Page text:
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IN CONVERSATION WITH PATRICK GRANT AND MAT HEINL
Reinventing a brand can be a serious challenge with potentially critical results; whether that be developing and altering assets that have been created over the last 5 or 150 years. Two people who understand how important it is to embrace the heritage of a brand and not dismiss the history, is Mat Heinl (CEO of global creative company, Moving Brands) and fashion designer and director, Patrick Grant. Using their multifaceted, extensive, design experience, they have recently produced a wonderfully artistic campaign for Savile Row bespoke tailors, Norton & Sons, along with the helpful hand of artist, and co-founder of Moving Brands, Ben Wolstenholme.
MenswearStyle had the fortunate opportunity to draw Mat and Patrick away from their hectic schedules for a chat about their recent campaign, amongst other fascinating topics, at Moving Brands’ impressive Shoreditch office. With a brief tour prior to our sit-down, it was instantly clear how widespread Moving Brands work has spanned. Mat explained how one of the company's first major clients, back in 1998, was Nokia with just 5 people in the office. They have now grown to four international offices, having worked with behemoth businesses such as Virgin and Apple, as well as a variety of smaller startup brands, and of course, Patrick's many ventures. Speaking to both of them, and learning how they work together, it is understandable how their relationship has been a success from the beginning. As Mat pointed out, it was all about timing as they were introduced at a time when Patrick was taking over at Norton & Sons, which he acquired back in 2005.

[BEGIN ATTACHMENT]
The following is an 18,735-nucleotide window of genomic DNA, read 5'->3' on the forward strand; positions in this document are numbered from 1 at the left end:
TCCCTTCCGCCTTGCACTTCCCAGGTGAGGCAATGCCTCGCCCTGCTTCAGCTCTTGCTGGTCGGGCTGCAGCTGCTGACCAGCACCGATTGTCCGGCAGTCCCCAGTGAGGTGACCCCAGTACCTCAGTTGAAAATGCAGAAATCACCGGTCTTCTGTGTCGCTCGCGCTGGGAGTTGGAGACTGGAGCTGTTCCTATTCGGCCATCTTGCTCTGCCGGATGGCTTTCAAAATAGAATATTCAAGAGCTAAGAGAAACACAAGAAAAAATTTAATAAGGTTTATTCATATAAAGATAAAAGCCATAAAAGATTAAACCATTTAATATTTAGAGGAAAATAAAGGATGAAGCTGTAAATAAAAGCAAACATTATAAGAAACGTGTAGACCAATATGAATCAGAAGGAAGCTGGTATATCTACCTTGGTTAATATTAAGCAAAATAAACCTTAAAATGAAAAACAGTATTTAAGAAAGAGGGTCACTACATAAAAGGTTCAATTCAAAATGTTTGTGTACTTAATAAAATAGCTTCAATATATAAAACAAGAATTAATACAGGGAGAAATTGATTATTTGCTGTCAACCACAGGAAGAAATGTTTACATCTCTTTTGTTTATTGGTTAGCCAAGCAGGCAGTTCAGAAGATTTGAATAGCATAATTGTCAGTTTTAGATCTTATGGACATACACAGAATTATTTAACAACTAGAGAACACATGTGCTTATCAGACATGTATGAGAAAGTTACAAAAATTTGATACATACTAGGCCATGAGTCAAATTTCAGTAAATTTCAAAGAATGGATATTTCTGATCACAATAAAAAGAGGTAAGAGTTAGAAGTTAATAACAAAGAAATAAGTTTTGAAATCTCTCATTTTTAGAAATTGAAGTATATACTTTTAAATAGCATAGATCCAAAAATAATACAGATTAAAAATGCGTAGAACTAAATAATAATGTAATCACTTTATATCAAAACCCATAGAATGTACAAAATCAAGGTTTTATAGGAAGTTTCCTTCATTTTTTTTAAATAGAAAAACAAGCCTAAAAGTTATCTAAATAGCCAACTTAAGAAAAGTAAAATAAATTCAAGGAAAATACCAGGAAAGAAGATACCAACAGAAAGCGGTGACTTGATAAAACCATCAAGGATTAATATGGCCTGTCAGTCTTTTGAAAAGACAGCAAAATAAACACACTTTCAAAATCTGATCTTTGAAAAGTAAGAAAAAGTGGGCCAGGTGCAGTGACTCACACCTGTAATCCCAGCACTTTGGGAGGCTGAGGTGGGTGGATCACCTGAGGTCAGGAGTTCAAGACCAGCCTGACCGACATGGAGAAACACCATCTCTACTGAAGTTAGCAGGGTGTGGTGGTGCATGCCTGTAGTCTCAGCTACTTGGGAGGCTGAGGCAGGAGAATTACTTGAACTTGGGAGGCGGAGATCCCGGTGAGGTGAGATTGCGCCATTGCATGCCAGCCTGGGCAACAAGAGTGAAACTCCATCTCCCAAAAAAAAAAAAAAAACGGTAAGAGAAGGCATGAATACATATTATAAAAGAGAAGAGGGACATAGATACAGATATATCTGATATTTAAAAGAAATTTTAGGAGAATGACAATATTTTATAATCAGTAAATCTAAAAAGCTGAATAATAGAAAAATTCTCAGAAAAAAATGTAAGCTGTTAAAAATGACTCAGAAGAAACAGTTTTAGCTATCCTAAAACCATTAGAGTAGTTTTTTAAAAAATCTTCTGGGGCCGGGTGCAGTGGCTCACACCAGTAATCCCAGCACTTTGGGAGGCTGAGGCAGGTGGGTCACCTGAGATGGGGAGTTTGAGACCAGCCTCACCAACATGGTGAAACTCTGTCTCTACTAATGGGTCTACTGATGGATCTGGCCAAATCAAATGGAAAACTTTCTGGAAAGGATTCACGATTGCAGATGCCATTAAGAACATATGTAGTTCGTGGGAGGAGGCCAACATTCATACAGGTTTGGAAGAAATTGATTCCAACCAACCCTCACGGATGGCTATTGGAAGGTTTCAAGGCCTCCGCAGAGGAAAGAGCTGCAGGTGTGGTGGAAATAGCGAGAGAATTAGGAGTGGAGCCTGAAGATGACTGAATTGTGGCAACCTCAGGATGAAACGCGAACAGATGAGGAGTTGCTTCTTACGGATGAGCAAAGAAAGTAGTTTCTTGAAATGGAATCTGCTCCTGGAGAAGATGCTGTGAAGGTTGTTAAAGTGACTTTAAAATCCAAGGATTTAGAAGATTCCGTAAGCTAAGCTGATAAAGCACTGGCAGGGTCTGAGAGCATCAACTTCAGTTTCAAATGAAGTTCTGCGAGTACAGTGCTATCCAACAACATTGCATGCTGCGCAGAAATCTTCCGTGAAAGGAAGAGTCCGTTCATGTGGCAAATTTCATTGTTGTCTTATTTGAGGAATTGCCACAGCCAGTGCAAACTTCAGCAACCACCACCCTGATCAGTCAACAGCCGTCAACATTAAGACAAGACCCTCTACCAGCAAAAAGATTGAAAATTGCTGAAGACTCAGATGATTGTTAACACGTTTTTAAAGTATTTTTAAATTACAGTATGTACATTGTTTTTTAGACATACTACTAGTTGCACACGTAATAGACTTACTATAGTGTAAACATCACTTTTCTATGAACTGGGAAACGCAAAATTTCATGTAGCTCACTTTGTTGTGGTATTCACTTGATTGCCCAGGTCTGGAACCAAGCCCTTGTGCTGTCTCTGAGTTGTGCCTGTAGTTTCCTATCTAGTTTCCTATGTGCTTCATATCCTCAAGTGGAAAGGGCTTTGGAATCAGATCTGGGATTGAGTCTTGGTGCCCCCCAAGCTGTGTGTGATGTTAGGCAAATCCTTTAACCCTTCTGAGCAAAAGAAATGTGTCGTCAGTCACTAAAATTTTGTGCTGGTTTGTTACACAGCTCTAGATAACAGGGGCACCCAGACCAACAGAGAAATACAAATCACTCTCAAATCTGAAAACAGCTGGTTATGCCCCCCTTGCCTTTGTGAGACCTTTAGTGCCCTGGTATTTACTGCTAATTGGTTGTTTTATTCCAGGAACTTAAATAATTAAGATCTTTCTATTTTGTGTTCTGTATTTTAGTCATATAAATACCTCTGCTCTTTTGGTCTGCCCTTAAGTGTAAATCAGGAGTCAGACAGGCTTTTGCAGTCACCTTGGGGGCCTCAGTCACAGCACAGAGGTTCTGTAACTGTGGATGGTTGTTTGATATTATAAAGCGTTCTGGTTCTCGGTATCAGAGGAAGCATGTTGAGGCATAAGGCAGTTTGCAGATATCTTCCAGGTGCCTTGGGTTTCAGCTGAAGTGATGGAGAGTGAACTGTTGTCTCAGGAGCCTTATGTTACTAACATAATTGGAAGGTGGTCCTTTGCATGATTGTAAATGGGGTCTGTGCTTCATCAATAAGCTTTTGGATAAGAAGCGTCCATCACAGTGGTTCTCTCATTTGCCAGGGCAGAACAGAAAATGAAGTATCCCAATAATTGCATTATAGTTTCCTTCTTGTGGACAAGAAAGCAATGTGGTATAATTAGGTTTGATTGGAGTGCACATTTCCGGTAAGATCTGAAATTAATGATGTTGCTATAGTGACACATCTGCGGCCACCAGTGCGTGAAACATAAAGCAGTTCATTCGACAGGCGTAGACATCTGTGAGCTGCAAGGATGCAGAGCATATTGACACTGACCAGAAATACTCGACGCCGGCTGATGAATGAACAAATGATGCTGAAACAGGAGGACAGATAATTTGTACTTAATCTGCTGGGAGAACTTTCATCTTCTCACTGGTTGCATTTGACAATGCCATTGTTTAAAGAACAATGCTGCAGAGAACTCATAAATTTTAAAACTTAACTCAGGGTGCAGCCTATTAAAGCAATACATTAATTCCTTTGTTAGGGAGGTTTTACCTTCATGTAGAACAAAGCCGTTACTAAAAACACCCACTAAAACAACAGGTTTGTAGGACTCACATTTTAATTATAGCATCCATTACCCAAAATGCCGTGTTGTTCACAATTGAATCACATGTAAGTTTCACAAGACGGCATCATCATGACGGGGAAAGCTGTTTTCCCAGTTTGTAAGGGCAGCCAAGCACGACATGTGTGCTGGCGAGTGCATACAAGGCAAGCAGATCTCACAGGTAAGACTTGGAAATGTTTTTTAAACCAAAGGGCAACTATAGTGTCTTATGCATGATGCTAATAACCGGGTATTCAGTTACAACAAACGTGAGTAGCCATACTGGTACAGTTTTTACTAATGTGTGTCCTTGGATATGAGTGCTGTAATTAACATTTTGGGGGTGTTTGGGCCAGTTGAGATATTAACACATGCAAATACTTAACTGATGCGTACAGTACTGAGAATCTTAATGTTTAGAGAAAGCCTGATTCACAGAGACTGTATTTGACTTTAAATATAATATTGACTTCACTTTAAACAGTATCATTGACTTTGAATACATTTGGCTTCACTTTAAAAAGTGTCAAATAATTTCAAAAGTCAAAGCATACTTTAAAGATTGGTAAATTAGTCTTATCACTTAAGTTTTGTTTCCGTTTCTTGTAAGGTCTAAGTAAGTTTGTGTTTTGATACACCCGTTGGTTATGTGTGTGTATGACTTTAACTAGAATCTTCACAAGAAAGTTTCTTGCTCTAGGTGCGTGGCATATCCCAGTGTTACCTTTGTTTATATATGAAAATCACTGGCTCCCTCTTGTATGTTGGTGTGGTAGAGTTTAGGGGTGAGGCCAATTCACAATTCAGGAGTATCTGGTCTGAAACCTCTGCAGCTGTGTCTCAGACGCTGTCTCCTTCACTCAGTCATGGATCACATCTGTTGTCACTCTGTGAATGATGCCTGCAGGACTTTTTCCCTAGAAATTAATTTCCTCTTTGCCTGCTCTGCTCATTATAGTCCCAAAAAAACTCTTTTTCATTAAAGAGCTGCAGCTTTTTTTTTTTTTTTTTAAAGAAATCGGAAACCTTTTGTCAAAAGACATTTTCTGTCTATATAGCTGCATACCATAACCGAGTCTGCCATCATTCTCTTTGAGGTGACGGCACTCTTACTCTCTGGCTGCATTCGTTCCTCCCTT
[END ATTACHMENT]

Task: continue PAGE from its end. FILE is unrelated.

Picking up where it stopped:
Their most recent collaboration has come together in the form of a series of illustrations, physically drawn by Ben, who has his own passion for storytelling. Each image portrays a gentleman in an individual scenario, wearing a Norton & Sons suit. What might appear at first as just a beautiful and talented piece of art, actually has many layers that delve into the heritage of the brand, bringing it into the modern world. This is no easy task, but one which I believe they have certainly achieved. The illustrations are part of Patrick’s clever method of developing Norton & Sons’ image and reminding customers just how important it is to consider quality over quantity when it comes to buying clothes. Something which is also reflected in his other brands, including Community Clothing, which was set up in 2016. It was fascinating talking to this creative team, which certainly widened my eyes to the world of ‘branding’ and the challenges a historic tailor can face, particularly in the current situation of fast fashion. Norton & Son’s story dates back to 1821 and Patrick, along with the guidance and skills of Moving Brands, has managed to embrace its legacy, as well as its craft, whilst moving it forward with the times.